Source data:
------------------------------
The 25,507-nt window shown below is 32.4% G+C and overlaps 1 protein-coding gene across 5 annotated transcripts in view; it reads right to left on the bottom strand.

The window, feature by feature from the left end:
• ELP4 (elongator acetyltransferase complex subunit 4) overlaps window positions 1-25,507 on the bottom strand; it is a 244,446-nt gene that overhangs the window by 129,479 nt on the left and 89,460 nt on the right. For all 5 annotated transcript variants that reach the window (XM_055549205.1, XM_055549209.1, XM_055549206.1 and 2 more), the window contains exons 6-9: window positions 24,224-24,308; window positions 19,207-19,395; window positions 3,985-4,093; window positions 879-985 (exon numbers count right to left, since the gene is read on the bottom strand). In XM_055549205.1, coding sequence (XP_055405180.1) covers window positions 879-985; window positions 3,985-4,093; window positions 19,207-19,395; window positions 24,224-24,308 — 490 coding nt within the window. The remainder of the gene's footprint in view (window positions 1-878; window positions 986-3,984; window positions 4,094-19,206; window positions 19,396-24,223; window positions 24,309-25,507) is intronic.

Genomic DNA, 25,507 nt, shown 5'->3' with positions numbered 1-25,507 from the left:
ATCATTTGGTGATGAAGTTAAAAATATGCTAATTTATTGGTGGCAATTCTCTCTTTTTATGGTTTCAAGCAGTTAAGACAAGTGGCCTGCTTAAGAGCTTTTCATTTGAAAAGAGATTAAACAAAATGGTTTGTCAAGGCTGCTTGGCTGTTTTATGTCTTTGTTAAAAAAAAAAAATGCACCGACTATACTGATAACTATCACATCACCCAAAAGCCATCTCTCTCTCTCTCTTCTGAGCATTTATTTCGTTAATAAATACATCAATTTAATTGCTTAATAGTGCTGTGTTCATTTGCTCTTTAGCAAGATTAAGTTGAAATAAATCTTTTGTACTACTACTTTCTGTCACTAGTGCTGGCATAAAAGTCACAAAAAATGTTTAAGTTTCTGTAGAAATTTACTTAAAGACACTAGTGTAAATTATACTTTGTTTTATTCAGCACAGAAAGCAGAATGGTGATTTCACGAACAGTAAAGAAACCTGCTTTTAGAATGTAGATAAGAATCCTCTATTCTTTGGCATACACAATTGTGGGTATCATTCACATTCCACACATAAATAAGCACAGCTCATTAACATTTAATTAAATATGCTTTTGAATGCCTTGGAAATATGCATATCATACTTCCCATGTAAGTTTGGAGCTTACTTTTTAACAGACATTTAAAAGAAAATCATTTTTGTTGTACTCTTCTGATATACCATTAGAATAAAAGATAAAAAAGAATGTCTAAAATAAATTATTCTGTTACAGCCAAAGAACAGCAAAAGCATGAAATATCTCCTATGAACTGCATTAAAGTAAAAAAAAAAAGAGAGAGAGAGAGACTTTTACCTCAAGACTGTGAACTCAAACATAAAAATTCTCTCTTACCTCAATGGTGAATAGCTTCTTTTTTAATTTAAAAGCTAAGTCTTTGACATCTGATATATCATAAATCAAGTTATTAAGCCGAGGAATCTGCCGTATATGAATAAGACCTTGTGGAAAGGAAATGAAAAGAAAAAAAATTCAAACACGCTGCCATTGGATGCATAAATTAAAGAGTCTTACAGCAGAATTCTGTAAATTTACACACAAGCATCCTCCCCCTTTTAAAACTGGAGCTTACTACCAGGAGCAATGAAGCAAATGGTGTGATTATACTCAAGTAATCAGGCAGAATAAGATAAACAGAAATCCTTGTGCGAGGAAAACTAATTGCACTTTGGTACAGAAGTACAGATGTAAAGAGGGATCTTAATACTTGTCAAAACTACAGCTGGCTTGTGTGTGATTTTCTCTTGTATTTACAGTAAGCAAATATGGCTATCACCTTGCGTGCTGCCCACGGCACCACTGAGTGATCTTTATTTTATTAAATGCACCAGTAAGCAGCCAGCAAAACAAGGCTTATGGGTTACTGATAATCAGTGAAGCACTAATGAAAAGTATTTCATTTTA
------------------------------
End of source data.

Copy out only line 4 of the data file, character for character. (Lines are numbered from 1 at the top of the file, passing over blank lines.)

Genomic DNA, 25,507 nt, shown 5'->3' with positions numbered 1-25,507 from the left: